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Posted by portugalpress on February 23, 2018
Photo: Sara Alves/Open Media Group
Photo: Vasco Pinhol
Photos: Vasco Pinhol
Photo: Vasco Pinhol
Photo: Vasco Pinhol

The oysters from Moinho dos Ilhéus, in Ria Formosa, have already won over the palates of some of the country’s most renowned chefs

For some time now the oysters from Moinho dos Ilhéus, in Livramento, between Olhão and Tavira, have been used by influential chefs and foodies in the region and are regarded as the best in Ria Formosa, and probably in the whole country. The impressive 26-hectare property offers countless possibilities for the production of “happy oysters”, according to Margarida Sena Simões, a medical translator from Lisbon who is now in charge of the oyster farm. “When I decided to commit to producing oysters, I did not even like them!” she says. Nowadays, she has one or two for breakfast whenever she can. “They taste like the sea but they are sweet,” she assures.

The estate comprises several pipelines fed with constantly processed water, depending on the rise and fall of the tide. The oysters grow with plenty of room, food, natural light and without using any machinery throughout the whole process. There are also dozens of tanks, a hatchery and offices.

During low tide, the pipelines are dry and sun exposure “kills every E.coli bacteria. It is a natural purifying process and that is what makes our oysters unique,” she explains. The water is tested every fortnight and the area “is categorised as a class B zone, but with class A analytical results, due to the water’s great quality”, she states.

The oysters reach their optimal condition after just one year (in France they take three years) and can easily weigh between 60g and 100g. However, the biggest oyster produced at Moinho dos Ilhéus weighed half a kilo.

Margarida heads a small and familiar team, made up of her two children, a biologist and four employees, who easily produce around five tonnes of oysters per month, that is about 60 tonnes a year. “But we could easily produce 200 tonnes a year,” says Margarida, adding that “that is not the goal. We prefer to produce less but well. We want to fine-tune the oyster”.

Some of the molluscs are exported with the national seal, but the family company wants to assert itself in the Portuguese market especially. “Of course it would be much easier to export the entire produce to France or somewhere else, but I want my oysters to be enjoyed in my country, to have my brand and Portugal as their origin,” she explains.

The oysters from Moinho dos Ilhéus can be found in Apolónia supermarkets, directly from the farm or in the many restaurants that include them on their menus. The Bela Vista Hotel in Portimão, Vila Vita Parc in Porches, and the Noélia e Jerónimo restaurant in Tavira are just a few of the places that can no longer do without these oysters.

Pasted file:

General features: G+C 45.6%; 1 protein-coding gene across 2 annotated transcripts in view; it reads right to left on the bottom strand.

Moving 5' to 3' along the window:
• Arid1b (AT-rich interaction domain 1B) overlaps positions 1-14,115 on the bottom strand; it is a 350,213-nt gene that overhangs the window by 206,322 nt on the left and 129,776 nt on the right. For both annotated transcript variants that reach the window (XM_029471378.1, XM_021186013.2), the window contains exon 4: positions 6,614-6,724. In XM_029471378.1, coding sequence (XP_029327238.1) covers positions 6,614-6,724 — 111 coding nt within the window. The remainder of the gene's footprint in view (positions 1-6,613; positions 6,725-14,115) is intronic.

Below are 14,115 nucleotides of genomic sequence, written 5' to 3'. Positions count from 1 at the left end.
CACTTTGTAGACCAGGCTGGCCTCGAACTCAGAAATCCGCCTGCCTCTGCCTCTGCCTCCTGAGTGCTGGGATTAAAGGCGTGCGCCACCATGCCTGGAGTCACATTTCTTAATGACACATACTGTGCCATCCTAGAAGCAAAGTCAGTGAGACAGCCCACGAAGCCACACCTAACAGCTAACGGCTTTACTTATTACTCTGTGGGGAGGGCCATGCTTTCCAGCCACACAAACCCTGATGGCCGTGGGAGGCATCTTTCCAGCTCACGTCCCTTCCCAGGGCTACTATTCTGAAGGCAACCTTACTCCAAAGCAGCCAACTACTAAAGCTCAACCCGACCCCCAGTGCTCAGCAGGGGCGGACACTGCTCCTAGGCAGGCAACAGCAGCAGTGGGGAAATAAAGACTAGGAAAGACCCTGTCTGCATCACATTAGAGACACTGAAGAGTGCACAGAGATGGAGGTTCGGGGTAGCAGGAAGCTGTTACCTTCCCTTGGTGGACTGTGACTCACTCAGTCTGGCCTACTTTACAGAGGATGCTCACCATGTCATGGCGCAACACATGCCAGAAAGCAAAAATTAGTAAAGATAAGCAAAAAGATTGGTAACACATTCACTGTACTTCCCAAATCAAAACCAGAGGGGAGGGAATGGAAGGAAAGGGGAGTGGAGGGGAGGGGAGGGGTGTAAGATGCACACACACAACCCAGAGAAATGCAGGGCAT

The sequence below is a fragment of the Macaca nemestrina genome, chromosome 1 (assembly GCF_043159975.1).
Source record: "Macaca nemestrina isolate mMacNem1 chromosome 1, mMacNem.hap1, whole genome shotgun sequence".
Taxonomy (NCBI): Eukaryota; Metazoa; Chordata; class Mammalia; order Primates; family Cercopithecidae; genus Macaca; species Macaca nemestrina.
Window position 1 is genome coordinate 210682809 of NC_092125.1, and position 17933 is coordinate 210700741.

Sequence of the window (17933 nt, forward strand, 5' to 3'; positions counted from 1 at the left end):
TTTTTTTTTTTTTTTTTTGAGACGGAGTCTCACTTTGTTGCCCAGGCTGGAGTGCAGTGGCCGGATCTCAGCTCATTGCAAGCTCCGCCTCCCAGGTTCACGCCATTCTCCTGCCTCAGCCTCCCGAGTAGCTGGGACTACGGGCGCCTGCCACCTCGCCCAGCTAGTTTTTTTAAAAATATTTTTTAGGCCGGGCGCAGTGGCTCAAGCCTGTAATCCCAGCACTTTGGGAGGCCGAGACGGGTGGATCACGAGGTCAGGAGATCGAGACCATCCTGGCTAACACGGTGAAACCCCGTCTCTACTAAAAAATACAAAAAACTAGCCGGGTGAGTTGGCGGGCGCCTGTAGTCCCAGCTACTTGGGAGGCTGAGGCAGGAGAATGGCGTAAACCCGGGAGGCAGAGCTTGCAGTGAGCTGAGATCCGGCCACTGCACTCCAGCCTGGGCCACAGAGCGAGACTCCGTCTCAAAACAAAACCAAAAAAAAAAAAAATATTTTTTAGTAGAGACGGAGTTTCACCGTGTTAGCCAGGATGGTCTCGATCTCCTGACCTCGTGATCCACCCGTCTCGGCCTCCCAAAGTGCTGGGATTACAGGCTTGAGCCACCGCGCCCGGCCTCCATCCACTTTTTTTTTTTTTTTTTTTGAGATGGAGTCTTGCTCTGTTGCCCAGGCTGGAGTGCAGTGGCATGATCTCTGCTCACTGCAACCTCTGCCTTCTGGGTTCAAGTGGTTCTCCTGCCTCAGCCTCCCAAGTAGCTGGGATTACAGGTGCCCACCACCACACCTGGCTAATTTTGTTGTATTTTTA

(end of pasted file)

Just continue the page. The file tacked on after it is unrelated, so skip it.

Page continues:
A major development for 2018 is guided tours around the estate. These can be booked through Eating Algarve Food Tours, a local company offering gastronomic and cultural experiences, at €55 per person. They explain about the history of the place, the production procedures on the farm, and end with oyster and wine tasting. Another company ambition is to convert the historic windmill into a visitor centre, so that it becomes the main area to host those wanting to try the highly praised oysters from Ria Formosa.

A farm with history
The property where the oysters from Moinho dos Ilhéus are produced today was acquired by Margarida Simões’ family in 1937. However, in 1985, the family signed a contract with a Norwegian aquaculture multinational and surrendered control of the estate for 25 years. That is how the biggest fish farm in the country was born, in the waters of Ria Formosa – now out of commission and waiting for another investor to show interest in operating the great tanks, once full of fish.

For two decades, these tanks were used for the intensive reproduction of sea bass and bream. While climbing the stairs to admire the dimensions of these gigantic, empty reservoirs, Cristina Pinhol, Margarida’s daughter, says that she still remembers seeing them full of massive fish. “There used to be a bridge that connected the edge of the tank to the centre, from where the fish were fed. I remember being afraid of falling in there, among such big fish,” she recalls.

After 22 years in operation, the Norwegian company went bankrupt and the place was literally “ransacked” by creditors. In 1996, Margarida decided to move to the Algarve and slowly revive Moinho dos Ilhéus. Despite the late career change, and judging by current oyster production, the decision seems set for success.

www.moinhodosilheus.com

By SARA ALVES sara.alves@open-media.net

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